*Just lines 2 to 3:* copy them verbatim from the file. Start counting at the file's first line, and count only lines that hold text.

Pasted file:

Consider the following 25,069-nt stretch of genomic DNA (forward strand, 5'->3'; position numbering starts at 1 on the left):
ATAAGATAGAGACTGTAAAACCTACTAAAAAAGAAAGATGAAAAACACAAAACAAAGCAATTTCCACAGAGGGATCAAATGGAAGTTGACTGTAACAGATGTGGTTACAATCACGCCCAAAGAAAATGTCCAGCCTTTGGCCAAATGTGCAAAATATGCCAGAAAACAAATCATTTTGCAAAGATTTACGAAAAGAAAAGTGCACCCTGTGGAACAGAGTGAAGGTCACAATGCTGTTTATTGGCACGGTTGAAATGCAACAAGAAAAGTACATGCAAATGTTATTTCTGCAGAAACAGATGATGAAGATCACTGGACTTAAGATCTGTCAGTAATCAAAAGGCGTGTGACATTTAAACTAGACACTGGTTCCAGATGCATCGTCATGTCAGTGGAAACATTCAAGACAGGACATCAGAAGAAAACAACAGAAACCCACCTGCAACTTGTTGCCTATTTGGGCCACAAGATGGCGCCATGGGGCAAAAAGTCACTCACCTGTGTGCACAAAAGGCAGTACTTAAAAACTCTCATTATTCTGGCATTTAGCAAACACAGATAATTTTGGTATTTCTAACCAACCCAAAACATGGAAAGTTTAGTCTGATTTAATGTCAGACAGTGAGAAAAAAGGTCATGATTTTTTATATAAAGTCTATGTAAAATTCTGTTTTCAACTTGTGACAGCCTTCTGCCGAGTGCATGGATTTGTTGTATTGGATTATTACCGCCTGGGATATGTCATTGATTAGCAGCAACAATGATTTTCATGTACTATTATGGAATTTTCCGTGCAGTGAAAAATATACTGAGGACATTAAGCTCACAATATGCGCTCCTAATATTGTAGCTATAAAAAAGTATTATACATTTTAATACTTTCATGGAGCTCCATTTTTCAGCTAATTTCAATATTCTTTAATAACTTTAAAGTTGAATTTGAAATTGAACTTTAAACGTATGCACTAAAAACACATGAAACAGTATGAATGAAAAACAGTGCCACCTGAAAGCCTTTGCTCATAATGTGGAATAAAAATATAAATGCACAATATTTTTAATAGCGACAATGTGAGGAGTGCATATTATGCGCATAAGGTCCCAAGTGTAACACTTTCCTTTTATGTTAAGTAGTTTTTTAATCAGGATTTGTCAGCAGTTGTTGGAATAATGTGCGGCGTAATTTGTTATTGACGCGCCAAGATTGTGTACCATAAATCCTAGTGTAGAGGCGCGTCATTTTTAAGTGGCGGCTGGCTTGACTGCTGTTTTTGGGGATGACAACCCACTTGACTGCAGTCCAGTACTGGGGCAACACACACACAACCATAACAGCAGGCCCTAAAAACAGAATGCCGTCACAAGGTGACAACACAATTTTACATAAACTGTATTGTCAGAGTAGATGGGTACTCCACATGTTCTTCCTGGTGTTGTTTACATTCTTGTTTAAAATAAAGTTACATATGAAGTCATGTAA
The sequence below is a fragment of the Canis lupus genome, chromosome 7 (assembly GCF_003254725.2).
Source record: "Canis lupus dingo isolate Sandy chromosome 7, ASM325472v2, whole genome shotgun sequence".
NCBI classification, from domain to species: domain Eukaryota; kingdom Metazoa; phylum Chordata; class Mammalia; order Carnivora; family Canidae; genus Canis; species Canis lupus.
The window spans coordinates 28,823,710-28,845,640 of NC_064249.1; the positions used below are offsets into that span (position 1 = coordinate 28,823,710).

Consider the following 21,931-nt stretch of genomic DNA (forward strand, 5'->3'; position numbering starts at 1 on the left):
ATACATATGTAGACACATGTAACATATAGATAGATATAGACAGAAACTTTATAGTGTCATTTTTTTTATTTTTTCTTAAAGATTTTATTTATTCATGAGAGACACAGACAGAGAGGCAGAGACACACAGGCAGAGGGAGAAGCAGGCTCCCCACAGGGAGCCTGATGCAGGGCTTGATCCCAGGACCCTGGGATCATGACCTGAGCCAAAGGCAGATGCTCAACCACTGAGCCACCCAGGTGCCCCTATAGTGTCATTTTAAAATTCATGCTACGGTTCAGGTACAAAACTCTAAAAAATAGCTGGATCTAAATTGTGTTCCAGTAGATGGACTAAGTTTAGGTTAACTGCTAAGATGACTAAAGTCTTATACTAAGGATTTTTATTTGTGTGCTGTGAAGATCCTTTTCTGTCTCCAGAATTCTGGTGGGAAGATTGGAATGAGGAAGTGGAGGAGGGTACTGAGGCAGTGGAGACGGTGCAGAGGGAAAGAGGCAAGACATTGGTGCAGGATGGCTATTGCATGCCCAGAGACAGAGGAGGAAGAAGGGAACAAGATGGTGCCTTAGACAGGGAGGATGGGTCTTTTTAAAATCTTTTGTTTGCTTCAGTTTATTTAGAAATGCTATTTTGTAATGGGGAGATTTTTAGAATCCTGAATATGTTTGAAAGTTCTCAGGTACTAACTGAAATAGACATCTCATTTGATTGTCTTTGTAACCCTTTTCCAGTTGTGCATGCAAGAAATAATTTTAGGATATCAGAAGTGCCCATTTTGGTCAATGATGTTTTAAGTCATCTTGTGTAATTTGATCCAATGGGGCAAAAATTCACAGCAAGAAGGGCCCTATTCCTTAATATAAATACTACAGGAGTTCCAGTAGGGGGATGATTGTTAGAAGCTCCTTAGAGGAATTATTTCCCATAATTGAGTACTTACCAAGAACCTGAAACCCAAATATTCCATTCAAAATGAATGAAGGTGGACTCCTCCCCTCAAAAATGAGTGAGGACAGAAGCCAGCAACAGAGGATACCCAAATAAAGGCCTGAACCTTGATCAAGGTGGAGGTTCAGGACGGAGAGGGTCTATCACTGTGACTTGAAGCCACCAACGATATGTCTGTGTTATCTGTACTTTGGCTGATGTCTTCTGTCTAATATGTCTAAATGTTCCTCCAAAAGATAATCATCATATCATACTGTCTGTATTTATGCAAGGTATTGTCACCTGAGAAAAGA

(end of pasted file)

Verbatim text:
ATAAGATAGAGACTGTAAAACCTACTAAAAAAGAAAGATGAAAAACACAAAACAAAGCAATTTCCACAGAGGGATCAAATGGAAGTTGACTGTAACAGATGTGGTTACAATCACGCCCAAAGAAAATGTCCAGCCTTTGGCCAAATGTGCAAAATATGCCAGAAAACAAATCATTTTGCAAAGATTTACGAAAAGAAAAGTGCACCCTGTGGAACAGAGTGAAGGTCACAATGCTGTTTATTGGCACGGTTGAAATGCAACAAGAAAAGTACATGCAAATGTTATTTCTGCAGAAACAGATGATGAAGATCACTGGACTTAAGATCTGTCAGTAATCAAAAGGCGTGTGACATTTAAACTAGACACTGGTTCCAGATGCATCGTCATGTCAGTGGAAACATTCAAGACAGGACATCAGAAGAAAACAACAGAAACCCACCTGCAACTTGTTGCCTATTTGGGCCACAAGATGGCGCCATGGGGCAAAAAGTCACTCACCTGTGTGCACAAAAGGCAGTACTTAAAAACTCTCATTATTCTGGCATTTAGCAAACACAGATAATTTTGGTATTTCTAACCAACCCAAAACATGGAAAGTTTAGTCTGATTTAATGTCAGACAGTGAGAAAAAAGGTCATGATTTTTTATATAAAGTCTATGTAAAATTCTGTTTTCAACTTGTGACAGCCTTCTGCCGAGTGCATGGATTTGTTGTATTGGATTATTACCGCCTGGGATATGTCATTGATTAGCAGCAACAATGATTTTCATGTACTATTATGGAATTTTCCGTGCAGTGAAAAATATACTGAGGACATTAAGCTCACAATATGCGCTCCTAATATTGTAGCTATAAAAAAGTATTATACATTTTAATACTTTCATGGAGCTCCATTTTTCAGCTAATTTCAATATTCTTTAATAACTTTAAAGTTGAATTTGAAATTGAACTTTAAACGTATGCACTAAAAACACATGAAACAGTATGAATGAAAAACAGTGCCACCTGAAAGCCTTTGCTCATAATGTGGAATAAAAATATAAATGCACAATATTTTTAATAGCGACAATGTGAGGAGTGCATATTATGCGCATAAGGTCCCAAGTGTAACACTTTCCTTTTATGTTAAGTAGTTTTTTAATCAGGATTTGTCAGCAGTTGTTGGAATAATGTGCGGCGTAATTTGTTATTGACGCGCCAAGATTGTGTACCATAAATCCTAGTGTAGAGGCGCGTCATTTTTAAGTGGCGGCTGGCTTGACTGCTGTTTTTGGGGATGACAACCCACTTGACTGCAGTCCAGTACTGGGGCAACACACACACAACCATAACAGCAGGCCCTAAAAACAGAATGCCGTCACAAGGTGACAACACAATTTTACATAAACTGTATTGTCAGAGTAGATGGGTACTCCACATGTTCTTCCTGGTGTTGTTTACATTCTTGTTTAAAATAAAGTTACATATGAAGTCATGTAA
The sequence below is a fragment of the Canis lupus genome, chromosome 7 (assembly GCF_003254725.2).